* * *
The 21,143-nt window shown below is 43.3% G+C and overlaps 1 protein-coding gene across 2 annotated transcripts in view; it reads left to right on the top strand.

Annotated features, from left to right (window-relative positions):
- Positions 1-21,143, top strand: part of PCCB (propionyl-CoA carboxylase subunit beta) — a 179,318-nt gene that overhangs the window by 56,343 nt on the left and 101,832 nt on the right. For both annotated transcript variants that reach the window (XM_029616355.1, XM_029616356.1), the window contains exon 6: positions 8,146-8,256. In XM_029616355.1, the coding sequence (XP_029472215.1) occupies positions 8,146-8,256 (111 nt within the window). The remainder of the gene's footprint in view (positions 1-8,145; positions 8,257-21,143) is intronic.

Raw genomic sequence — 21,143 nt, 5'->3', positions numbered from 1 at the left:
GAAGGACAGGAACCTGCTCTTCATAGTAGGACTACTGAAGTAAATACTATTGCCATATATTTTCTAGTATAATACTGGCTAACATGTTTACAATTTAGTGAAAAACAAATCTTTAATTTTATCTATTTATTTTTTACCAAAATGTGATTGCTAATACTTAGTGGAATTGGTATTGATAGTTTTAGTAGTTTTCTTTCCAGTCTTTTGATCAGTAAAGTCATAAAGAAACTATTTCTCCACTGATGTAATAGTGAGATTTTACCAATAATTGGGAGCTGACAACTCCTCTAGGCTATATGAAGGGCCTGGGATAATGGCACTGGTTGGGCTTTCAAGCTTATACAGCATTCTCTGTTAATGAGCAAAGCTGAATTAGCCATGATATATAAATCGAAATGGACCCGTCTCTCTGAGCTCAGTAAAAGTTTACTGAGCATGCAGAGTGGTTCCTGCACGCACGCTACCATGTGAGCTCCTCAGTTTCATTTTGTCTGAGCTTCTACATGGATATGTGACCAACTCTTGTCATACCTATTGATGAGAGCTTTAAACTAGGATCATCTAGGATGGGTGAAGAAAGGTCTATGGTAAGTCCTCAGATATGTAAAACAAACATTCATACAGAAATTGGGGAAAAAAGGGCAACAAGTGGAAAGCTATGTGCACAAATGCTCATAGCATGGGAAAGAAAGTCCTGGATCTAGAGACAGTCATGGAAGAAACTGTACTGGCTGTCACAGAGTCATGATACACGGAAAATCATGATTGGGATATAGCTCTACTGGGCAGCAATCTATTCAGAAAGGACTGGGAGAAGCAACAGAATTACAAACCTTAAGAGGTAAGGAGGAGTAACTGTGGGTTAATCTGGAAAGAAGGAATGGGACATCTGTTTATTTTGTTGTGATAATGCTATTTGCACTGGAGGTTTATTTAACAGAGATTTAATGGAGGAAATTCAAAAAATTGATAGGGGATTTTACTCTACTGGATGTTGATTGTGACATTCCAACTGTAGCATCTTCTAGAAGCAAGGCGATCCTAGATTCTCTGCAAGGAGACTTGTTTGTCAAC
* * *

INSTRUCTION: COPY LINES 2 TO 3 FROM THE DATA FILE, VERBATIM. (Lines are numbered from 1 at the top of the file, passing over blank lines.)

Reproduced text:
Annotated features, from left to right (window-relative positions):
- Positions 1-21,143, top strand: part of PCCB (propionyl-CoA carboxylase subunit beta) — a 179,318-nt gene that overhangs the window by 56,343 nt on the left and 101,832 nt on the right. For both annotated transcript variants that reach the window (XM_029616355.1, XM_029616356.1), the window contains exon 6: positions 8,146-8,256. In XM_029616355.1, the coding sequence (XP_029472215.1) occupies positions 8,146-8,256 (111 nt within the window). The remainder of the gene's footprint in view (positions 1-8,145; positions 8,257-21,143) is intronic.